Cyber-bullying has continued to grow as social media takes on a greater role in many people's day to day lives. Freed from even the tenuous accountability of bullying a person to his or her face, cyber-bullies have become a massive problem for children and in some cases for adults, too. A school or workplace can become a nightmare when bullies have access and seemingly a free rein to spew vile abuse and hatred online. Unsurprisingly, the victims of cyber-bullying are all too frequently members of the groups that have been targeted in America for generations: females, members of ethnic and racial minorities, LGBTQ people and people with disabilities.
A new tool was recently released called Crash Override which purports to be a support network group offering assistance to victims of online bullying. Crash Override is intended to help people regain control of their online lives and respond to online harassment effectively. While it's much too soon to know if Crash Override will be effective in its mission, it is a positive step that more people are recognizing what a serious and growing concern online harassment has become.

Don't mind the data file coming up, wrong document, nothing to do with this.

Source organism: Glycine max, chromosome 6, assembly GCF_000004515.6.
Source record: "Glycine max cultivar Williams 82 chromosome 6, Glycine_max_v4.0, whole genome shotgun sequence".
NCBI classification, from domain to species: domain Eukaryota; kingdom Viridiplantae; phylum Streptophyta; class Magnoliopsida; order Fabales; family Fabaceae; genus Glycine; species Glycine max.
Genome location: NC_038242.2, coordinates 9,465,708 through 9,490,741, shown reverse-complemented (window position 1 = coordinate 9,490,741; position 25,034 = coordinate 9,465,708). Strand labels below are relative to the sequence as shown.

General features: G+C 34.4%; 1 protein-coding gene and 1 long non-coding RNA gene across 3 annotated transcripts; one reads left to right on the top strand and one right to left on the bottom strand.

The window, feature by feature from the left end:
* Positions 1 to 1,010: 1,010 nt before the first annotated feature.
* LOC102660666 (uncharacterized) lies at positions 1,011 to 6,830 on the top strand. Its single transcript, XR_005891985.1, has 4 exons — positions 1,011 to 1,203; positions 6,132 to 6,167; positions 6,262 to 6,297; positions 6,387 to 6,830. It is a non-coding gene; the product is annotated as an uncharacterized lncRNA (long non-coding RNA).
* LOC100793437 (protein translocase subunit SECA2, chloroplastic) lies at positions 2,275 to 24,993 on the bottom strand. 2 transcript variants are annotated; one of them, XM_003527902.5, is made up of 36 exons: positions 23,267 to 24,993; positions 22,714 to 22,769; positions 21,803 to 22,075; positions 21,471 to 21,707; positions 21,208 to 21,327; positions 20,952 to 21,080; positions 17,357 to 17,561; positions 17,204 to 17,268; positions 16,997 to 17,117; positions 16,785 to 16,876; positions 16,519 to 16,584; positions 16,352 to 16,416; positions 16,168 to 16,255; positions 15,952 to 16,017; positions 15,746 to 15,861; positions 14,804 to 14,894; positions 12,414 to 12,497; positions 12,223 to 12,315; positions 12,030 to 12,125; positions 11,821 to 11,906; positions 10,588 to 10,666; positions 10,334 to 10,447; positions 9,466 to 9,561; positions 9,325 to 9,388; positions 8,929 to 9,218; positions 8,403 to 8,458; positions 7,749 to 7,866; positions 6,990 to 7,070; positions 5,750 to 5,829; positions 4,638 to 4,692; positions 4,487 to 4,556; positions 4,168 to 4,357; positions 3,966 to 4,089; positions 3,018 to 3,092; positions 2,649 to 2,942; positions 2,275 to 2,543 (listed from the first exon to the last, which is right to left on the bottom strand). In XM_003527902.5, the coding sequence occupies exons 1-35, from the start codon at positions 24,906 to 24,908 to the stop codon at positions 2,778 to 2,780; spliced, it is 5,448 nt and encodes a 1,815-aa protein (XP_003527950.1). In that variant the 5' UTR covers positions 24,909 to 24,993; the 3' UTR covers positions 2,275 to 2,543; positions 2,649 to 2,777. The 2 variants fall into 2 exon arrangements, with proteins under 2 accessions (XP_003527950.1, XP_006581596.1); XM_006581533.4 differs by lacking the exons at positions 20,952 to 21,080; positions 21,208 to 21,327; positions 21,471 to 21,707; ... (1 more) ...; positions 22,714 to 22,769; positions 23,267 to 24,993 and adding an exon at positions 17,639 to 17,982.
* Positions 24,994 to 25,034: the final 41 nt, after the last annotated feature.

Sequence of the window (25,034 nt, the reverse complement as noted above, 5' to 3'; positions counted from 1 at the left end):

We have been fighting for years to force New Jersey school boards to investigate and respond to cyber-bullying. For decades, all forms of bullying were largely ignored by school systems and the victims were left without recourse. Even as efforts grew to combat bullying, the fastest growing form of it was largely ignored by schools. It is a developing area of the law that needs more, not less attention from schools. Children should feel safe in their schools and in their home lives. Cyber-bullying and all forms of harassment take that safety away and cause lifelong damage. More tools intended to address online harassment and bullying of all forms is a good thing.
Source: The Christian Science Monitor, "Online harassment targets strike back against abusers. Will it work?," by Jessica Mendoza, 20 January 2015